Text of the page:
I heard that issue of Phoenix Weekly was only on bookshelves for a couple of weeks before the central propaganda bureau ordered it confiscated and blocked their website for a month. It was a pretty severe punishment, but the reporter told me that she didn't regret it, and her boss supported her.
Well, a lot of Chinese journalists don't necessarily agree with government censorship, it's just one of the conditions under which they work.
That's true. A lot of reports don't make it past the censors, but I'm not quite sure how this one did. The cover of the magazine read: "Hong Kong: City of Banned Books". It was very in-your-face. After that, word got around and many Chinese who'd never been to Hong Kong learned about us.
On top of that, lots of travel blogs began to mention "that bookstore in Causeway Bay". We even made it onto a lot of the "must-visit" lists, right after Ocean Park. We were pretty happy that we had customers singing our praises.
Sounds like you were very well-received.
Definitely. For mainlanders these kinds of materials are very difficult to obtain. Nowadays in news kiosks and even convenience stores like 7-11 they're starting to sell banned books. They know it's already a good market.
Of the banned books that People's Recreation Community sells, what topics have historically sold the best?
We typically separate the banned books into two categories. One category is historical books. The other is hot topics, things like the Bo Xilai case. When news breaks we sell a lot of the second category, but not long afterward sales will dry up. We'll order 100 books the first time around and sell out quickly and then maybe another 20 and that's enough. One of the main reasons is that the stories develop quickly. In the beginning of the Bo Xilai case, all the books were about Wang Lijun. Then it was Bo Xilai. After that, the attention shifted to Zhou Yongkang. The story is evolving constantly, so we won't commit to large stocks of those types of books.
The historical book category is different. Books like The Deng Xiaoping Era, Zhao Ziyang's Prisoner of the State ; books like those are classics. From the moment they're published right up until today, they sell well. Of course were not selling dozens of copies a week of each of those books, but they are guaranteed to sell. Gao Hua's How the Red Sun Rose is another example.
Some customers already have digital copies of the book, but they want to have a physical copy they can hold in their hands or place on their bookshelf to show that they're true readers. We might sell 300 copies of a book about Bo Xilai or Gu Kailai, but we'll sell 1,000 of Gao Hua's book.
What areas of China send you the most customers?
We get customers from all over China, but of course the coastal cities are better represented. People in those areas are wealthier and have more opportunities to come to Hong Kong. We get a higher percentage of customers from Fujian, Zhejiang, Shanghai, Beijing, those kinds of places.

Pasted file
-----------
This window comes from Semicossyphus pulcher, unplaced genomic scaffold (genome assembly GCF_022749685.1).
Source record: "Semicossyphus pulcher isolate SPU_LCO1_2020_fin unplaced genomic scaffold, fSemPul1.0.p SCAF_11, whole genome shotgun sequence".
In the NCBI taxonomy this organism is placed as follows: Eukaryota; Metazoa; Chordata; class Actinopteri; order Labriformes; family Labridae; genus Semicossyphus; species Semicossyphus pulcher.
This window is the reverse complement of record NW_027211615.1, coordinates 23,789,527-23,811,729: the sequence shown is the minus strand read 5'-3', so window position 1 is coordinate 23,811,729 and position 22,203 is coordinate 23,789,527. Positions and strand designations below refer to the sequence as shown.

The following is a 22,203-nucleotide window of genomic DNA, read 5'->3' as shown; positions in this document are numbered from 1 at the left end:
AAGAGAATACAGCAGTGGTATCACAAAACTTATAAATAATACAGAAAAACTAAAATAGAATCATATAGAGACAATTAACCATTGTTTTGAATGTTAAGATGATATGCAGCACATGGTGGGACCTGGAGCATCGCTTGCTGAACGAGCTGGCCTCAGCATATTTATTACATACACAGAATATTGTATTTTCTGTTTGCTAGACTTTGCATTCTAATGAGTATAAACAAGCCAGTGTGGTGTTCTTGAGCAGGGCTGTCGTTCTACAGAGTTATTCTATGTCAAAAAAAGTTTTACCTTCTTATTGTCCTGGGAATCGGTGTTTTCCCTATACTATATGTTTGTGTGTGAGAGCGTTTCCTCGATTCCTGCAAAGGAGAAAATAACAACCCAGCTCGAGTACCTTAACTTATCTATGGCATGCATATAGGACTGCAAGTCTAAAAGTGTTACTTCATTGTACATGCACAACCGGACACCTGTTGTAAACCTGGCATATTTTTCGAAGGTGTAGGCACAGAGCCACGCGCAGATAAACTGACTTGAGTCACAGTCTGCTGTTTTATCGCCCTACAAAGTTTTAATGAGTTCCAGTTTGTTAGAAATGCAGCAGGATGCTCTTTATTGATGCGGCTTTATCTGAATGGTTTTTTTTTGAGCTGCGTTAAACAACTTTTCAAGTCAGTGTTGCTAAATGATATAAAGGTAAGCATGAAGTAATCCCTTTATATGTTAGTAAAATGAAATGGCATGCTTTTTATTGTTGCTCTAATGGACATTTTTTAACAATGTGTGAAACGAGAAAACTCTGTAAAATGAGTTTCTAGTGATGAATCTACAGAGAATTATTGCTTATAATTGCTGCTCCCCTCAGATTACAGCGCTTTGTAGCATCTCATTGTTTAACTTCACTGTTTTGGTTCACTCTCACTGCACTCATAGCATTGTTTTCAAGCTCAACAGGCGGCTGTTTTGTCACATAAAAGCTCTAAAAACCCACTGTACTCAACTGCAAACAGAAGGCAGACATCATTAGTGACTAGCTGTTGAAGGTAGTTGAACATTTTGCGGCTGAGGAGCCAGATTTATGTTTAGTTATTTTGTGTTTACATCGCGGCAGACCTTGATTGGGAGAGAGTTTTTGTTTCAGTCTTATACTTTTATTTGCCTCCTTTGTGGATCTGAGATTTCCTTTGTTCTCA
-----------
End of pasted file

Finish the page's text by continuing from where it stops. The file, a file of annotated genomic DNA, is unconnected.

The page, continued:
Over the years have the kinds of banned books that you offer changed at all?
Sure, we ask our customers what types of books they're looking for and what kinds they don't like. The books that are edited or written with an obvious bias seem to turn a lot of our customers off, books published by the Falun Gong, for instance. Those books often say things like "The Communist Party is horrible, they must be exterminated," things like that. This makes a lot of readers uncomfortable, they don't like it.
Have you ever had tourists from the mainland get upset that you're selling books that are illegal on the mainland?
Maybe they have a car with China and Hong Kong plates, maybe they have their wives put the books in a very large suitcase. Everyone has their own methods.
Not yet. We have had some visitors get a bit excited, saying things like "All these books are fake. What they're saying is impossible! Our Party is the greatest!" Things of that nature. They might be vocally critical, but that's as far as it goes.
When we first opened our store, some people saw that we were using Mao Zedong's face on our sign and maybe weren't so happy about it. It might have been Hong Kongers that had bad experiences because of the Cultural Revolution - they would spit on our sign. But that was only in the very early days. Now it doesn't ever happen. People know that this is a place to relax and read.
Do you have many long-time customers?
Yes, quite a few have been coming for years. But they don't come regularly, maybe once or twice a year. Every time they come to Hong Kong they come here, and they stock up on books. They've been doing it for a while and they know how to get the books back into the mainland.
Maybe they have a car with China and Hong Kong plates, maybe they have their wives put the books in a very large suitcase. Everyone has their own methods. Some people carry the books on a direct flight to one of the more remote cities with customs, like Kunming. If you fly from Hong Kong to Kunming, the chances of you getting searched are very low if you take books in your carry-on luggage. The chances of being searched if you fly into Beijing or Shanghai are much higher, of course.
What about Hong Kong's border with Shenzhen?
The chances of being searched at the border crossings at Lo Wu or Lok Ma Chau are still pretty high. You might get away with it one time but the next time your books are confiscated. I tell first-timers to try one or two books first and see how it goes. They often have long lists of books they want to take back, but if you have one backpack and it's filled with nothing but books, you're going to look suspicious to customs officers. They're trained to notice that kind of thing.
I usually tell newbies to buy one or two books, take them back, and read them slowly. [Laughs.]